Bishop of Cork
When the Bishop of Cork died, Father Butler was placed dignissimus among the list of candidates submitted by Cardinal Spinelli, in one of his last acts as Prefect of the Propaganda Fide. The Congregation of Propaganda Fide was the Vatican Department of mission territories. Ireland (as well as Scotland, Canada and the United States) came under this Department of the Vatican until the Constitution of 29 June 1909. He was duly appointed Bishop of Cork on 16 April 1763 by Pope Clement XIII (the man who put the fig leaves on the statues of Rome) and he was consecrated the following June.

It is not hard to imagine that his time as Bishop was characterised by adherence to the status quo of the English Protestant ascendency. His Statuta synodalia pro dioecesi Corcagiensi in 1768 made membership of the Whiteboys, the geurilla fighters against the Protestant penal régime, a reserved sin. In 1771, he managed to prevent the introduction of the Ursuline Nuns to Cork by Nano Nagle - a felix culpa that was to see his successor, Bishop Moylan, preside over the foundation of the Presentation Sisters. The Ursulines don't seem to have been the only Order that didn't find Bishop Butler too helpful. The Carmelites of Kinsale had to endure repeated attempts by him to take over their Chapel as a Parish Church. When he couldn't succeed by other means, he withdrew their faculties to hear confessions and administer the Sacraments. Their appeal to Rome was supported by Fr. O'Mahony, the Parish Priest, who declared that the Chapel and Friary were built and owned by the Carmelite Order. Such incidents didn't bode well for the scandalous Bishop of Cork.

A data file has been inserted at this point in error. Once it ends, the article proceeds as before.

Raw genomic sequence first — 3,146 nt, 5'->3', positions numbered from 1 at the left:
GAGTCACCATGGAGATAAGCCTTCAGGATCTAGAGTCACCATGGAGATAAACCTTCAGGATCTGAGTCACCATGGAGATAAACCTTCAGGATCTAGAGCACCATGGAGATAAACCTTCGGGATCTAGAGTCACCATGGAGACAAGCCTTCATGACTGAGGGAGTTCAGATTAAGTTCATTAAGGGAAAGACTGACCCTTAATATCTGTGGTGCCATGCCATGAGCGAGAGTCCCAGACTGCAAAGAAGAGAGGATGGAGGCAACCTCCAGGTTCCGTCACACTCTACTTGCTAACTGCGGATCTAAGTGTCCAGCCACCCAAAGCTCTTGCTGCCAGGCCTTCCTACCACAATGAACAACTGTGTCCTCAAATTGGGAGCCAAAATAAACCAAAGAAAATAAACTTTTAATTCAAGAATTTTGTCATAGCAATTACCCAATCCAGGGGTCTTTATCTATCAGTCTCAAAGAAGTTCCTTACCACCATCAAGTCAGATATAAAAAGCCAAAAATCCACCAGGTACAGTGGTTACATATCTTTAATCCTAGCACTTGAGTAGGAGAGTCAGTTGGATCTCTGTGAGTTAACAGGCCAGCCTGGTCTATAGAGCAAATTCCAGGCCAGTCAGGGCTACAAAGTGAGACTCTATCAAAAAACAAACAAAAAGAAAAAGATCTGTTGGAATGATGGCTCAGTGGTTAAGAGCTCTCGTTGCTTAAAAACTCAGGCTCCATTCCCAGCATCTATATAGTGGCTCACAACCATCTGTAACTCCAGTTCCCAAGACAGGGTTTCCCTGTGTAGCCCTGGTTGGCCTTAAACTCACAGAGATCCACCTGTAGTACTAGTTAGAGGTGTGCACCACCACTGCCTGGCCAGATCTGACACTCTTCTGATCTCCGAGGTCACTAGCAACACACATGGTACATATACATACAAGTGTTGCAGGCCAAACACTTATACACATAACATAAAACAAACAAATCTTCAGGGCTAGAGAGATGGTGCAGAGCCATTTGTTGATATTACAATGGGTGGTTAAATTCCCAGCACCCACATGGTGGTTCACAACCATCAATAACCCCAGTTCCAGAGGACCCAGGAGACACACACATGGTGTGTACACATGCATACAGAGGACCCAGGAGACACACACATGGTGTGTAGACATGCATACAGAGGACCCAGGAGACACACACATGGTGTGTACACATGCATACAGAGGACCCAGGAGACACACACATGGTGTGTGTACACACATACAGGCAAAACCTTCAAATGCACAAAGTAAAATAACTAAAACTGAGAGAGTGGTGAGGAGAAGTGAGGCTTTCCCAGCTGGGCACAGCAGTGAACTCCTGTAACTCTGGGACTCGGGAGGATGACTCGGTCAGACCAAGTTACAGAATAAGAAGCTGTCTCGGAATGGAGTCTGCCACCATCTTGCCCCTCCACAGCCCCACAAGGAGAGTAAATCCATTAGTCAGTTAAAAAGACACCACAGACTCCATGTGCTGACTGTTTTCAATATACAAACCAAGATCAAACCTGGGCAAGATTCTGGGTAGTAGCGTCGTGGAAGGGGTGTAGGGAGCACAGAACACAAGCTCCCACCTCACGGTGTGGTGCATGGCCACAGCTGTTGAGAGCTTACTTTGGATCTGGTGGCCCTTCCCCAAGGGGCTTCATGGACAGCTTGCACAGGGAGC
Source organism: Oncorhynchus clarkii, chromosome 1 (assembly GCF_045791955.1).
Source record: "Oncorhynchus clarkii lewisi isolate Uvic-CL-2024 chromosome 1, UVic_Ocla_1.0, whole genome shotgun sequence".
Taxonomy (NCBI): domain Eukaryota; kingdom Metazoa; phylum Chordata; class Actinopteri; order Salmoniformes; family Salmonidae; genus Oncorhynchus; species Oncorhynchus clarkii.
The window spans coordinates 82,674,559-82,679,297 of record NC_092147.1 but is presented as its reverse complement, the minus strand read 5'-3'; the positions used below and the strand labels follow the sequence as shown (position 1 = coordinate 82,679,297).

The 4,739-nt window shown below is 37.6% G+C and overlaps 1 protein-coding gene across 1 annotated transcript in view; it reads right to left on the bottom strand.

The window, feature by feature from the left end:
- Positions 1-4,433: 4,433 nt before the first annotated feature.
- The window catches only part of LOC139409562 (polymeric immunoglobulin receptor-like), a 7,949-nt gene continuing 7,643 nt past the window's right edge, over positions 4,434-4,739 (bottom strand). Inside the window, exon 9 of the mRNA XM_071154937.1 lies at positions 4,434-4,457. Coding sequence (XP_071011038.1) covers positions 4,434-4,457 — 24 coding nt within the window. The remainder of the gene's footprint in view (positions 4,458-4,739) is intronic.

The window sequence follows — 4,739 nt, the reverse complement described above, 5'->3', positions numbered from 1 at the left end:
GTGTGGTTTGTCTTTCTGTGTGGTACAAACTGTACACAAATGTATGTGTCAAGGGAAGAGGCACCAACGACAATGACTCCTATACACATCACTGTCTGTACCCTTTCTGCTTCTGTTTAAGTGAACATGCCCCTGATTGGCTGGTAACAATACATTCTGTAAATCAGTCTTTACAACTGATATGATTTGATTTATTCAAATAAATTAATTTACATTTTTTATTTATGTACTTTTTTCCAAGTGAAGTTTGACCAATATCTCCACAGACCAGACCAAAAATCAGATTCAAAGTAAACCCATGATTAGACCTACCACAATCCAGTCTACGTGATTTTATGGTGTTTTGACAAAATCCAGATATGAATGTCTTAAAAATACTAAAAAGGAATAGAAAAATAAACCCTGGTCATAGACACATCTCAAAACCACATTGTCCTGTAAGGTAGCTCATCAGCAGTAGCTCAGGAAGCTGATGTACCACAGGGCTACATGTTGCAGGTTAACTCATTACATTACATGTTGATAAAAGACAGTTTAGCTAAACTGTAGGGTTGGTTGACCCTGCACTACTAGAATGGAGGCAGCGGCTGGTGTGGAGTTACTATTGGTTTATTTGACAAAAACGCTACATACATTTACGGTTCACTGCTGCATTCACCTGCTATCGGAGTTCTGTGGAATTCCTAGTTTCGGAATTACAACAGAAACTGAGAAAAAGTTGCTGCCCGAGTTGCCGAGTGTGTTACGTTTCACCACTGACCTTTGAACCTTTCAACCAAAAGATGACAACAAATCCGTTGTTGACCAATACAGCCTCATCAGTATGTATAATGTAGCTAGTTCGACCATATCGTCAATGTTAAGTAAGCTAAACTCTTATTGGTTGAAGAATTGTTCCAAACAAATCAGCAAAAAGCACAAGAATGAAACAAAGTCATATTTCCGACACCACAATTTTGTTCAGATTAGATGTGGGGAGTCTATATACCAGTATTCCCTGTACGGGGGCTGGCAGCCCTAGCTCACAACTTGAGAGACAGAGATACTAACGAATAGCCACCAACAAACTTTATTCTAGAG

The Barons Dunboyne
Bishop Butler's father had died in 1732 and his brother James became the 9th Baron Dunboyne. James died in 1768 and their brother Pierce became 10th Baron. Pierce died in 1773 and his son, also Pierce, became 11th Baron, until his death in 1785. On the death of his nephew Pierce, Bishop Butler became 12th Baron Dunboyne.